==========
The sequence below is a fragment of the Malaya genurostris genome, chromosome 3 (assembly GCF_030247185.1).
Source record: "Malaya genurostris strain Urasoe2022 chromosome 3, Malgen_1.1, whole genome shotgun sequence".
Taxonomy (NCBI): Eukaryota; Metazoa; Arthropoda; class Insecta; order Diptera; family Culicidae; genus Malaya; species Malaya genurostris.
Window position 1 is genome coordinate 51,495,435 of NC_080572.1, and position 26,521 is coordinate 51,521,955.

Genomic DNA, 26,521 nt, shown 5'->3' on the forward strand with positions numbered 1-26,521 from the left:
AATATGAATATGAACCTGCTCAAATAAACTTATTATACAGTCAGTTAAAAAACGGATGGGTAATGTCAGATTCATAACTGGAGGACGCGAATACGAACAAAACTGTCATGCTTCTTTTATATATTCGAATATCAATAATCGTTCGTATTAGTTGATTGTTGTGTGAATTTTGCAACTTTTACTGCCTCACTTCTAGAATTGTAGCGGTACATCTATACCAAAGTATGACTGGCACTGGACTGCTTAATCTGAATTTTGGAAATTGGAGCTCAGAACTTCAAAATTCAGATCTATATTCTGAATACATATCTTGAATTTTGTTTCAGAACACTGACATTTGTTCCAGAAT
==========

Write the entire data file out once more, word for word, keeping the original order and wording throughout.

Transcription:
The sequence below is a fragment of the Malaya genurostris genome, chromosome 3 (assembly GCF_030247185.1).
Source record: "Malaya genurostris strain Urasoe2022 chromosome 3, Malgen_1.1, whole genome shotgun sequence".
Taxonomy (NCBI): Eukaryota; Metazoa; Arthropoda; class Insecta; order Diptera; family Culicidae; genus Malaya; species Malaya genurostris.
Window position 1 is genome coordinate 51,495,435 of NC_080572.1, and position 26,521 is coordinate 51,521,955.

Genomic DNA, 26,521 nt, shown 5'->3' on the forward strand with positions numbered 1-26,521 from the left:
AATATGAATATGAACCTGCTCAAATAAACTTATTATACAGTCAGTTAAAAAACGGATGGGTAATGTCAGATTCATAACTGGAGGACGCGAATACGAACAAAACTGTCATGCTTCTTTTATATATTCGAATATCAATAATCGTTCGTATTAGTTGATTGTTGTGTGAATTTTGCAACTTTTACTGCCTCACTTCTAGAATTGTAGCGGTACATCTATACCAAAGTATGACTGGCACTGGACTGCTTAATCTGAATTTTGGAAATTGGAGCTCAGAACTTCAAAATTCAGATCTATATTCTGAATACATATCTTGAATTTTGTTTCAGAACACTGACATTTGTTCCAGAAT